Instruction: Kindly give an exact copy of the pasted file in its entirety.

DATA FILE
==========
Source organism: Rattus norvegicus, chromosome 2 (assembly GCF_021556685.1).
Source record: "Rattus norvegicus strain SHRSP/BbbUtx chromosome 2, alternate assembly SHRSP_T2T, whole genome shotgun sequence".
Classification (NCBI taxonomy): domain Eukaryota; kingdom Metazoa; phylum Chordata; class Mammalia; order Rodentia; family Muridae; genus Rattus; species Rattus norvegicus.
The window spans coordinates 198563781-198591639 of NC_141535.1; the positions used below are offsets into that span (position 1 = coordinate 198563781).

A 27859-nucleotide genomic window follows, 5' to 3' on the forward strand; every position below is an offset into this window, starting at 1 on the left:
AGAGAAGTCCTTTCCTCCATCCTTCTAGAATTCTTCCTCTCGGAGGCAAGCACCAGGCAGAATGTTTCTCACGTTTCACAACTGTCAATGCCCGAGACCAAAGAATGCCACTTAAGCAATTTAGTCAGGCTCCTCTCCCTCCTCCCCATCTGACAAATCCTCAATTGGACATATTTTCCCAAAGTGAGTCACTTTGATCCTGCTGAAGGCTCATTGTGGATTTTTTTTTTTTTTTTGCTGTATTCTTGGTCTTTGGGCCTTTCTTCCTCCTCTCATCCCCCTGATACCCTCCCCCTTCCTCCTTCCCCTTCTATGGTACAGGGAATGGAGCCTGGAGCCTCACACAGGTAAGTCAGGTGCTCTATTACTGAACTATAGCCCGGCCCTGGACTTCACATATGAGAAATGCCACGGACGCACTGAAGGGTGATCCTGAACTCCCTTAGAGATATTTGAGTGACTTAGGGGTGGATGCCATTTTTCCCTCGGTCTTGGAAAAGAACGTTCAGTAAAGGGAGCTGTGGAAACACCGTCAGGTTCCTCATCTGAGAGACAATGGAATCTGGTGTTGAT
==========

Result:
Source organism: Rattus norvegicus, chromosome 2 (assembly GCF_021556685.1).
Source record: "Rattus norvegicus strain SHRSP/BbbUtx chromosome 2, alternate assembly SHRSP_T2T, whole genome shotgun sequence".
Classification (NCBI taxonomy): domain Eukaryota; kingdom Metazoa; phylum Chordata; class Mammalia; order Rodentia; family Muridae; genus Rattus; species Rattus norvegicus.
The window spans coordinates 198563781-198591639 of NC_141535.1; the positions used below are offsets into that span (position 1 = coordinate 198563781).

A 27859-nucleotide genomic window follows, 5' to 3' on the forward strand; every position below is an offset into this window, starting at 1 on the left:
AGAGAAGTCCTTTCCTCCATCCTTCTAGAATTCTTCCTCTCGGAGGCAAGCACCAGGCAGAATGTTTCTCACGTTTCACAACTGTCAATGCCCGAGACCAAAGAATGCCACTTAAGCAATTTAGTCAGGCTCCTCTCCCTCCTCCCCATCTGACAAATCCTCAATTGGACATATTTTCCCAAAGTGAGTCACTTTGATCCTGCTGAAGGCTCATTGTGGATTTTTTTTTTTTTTTTGCTGTATTCTTGGTCTTTGGGCCTTTCTTCCTCCTCTCATCCCCCTGATACCCTCCCCCTTCCTCCTTCCCCTTCTATGGTACAGGGAATGGAGCCTGGAGCCTCACACAGGTAAGTCAGGTGCTCTATTACTGAACTATAGCCCGGCCCTGGACTTCACATATGAGAAATGCCACGGACGCACTGAAGGGTGATCCTGAACTCCCTTAGAGATATTTGAGTGACTTAGGGGTGGATGCCATTTTTCCCTCGGTCTTGGAAAAGAACGTTCAGTAAAGGGAGCTGTGGAAACACCGTCAGGTTCCTCATCTGAGAGACAATGGAATCTGGTGTTGAT